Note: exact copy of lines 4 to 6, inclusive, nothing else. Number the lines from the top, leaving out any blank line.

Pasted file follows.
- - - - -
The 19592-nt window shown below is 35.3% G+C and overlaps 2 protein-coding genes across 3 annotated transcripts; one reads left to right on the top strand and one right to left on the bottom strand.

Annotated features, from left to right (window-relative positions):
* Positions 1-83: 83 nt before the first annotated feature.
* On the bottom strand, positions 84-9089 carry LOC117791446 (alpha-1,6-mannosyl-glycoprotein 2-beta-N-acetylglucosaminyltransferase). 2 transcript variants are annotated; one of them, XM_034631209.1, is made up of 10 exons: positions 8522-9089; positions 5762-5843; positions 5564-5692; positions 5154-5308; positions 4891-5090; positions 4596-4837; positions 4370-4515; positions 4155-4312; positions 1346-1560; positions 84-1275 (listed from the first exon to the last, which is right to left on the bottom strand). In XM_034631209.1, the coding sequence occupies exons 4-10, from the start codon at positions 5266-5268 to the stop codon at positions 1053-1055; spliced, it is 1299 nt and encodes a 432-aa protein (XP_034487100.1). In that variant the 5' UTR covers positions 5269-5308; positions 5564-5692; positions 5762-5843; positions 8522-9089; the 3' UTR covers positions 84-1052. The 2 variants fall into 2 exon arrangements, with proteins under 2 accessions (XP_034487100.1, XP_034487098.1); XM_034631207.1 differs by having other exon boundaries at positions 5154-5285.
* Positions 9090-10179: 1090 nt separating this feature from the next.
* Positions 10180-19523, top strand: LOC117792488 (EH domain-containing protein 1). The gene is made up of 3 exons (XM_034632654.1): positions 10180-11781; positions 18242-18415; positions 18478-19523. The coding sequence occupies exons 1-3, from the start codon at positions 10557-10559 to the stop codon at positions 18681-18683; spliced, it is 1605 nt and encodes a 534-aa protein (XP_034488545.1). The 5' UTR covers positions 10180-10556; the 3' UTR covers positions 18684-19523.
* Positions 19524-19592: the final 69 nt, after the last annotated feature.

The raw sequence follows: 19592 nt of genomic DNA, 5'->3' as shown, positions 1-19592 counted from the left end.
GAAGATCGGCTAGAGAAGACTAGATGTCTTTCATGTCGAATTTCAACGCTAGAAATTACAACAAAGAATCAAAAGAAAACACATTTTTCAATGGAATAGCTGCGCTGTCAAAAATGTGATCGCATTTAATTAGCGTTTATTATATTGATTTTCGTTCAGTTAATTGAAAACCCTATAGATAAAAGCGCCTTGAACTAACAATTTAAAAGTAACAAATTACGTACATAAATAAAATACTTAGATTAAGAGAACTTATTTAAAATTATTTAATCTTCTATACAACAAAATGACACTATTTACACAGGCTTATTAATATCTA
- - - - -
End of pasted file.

* On the bottom strand, positions 84-9089 carry LOC117791446 (alpha-1,6-mannosyl-glycoprotein 2-beta-N-acetylglucosaminyltransferase). 2 transcript variants are annotated; one of them, XM_034631209.1, is made up of 10 exons: positions 8522-9089; positions 5762-5843; positions 5564-5692; positions 5154-5308; positions 4891-5090; positions 4596-4837; positions 4370-4515; positions 4155-4312; positions 1346-1560; positions 84-1275 (listed from the first exon to the last, which is right to left on the bottom strand). In XM_034631209.1, the coding sequence occupies exons 4-10, from the start codon at positions 5266-5268 to the stop codon at positions 1053-1055; spliced, it is 1299 nt and encodes a 432-aa protein (XP_034487100.1). In that variant the 5' UTR covers positions 5269-5308; positions 5564-5692; positions 5762-5843; positions 8522-9089; the 3' UTR covers positions 84-1052. The 2 variants fall into 2 exon arrangements, with proteins under 2 accessions (XP_034487100.1, XP_034487098.1); XM_034631207.1 differs by having other exon boundaries at positions 5154-5285.
* Positions 9090-10179: 1090 nt separating this feature from the next.
* Positions 10180-19523, top strand: LOC117792488 (EH domain-containing protein 1). The gene is made up of 3 exons (XM_034632654.1): positions 10180-11781; positions 18242-18415; positions 18478-19523. The coding sequence occupies exons 1-3, from the start codon at positions 10557-10559 to the stop codon at positions 18681-18683; spliced, it is 1605 nt and encodes a 534-aa protein (XP_034488545.1). The 5' UTR covers positions 10180-10556; the 3' UTR covers positions 18684-19523.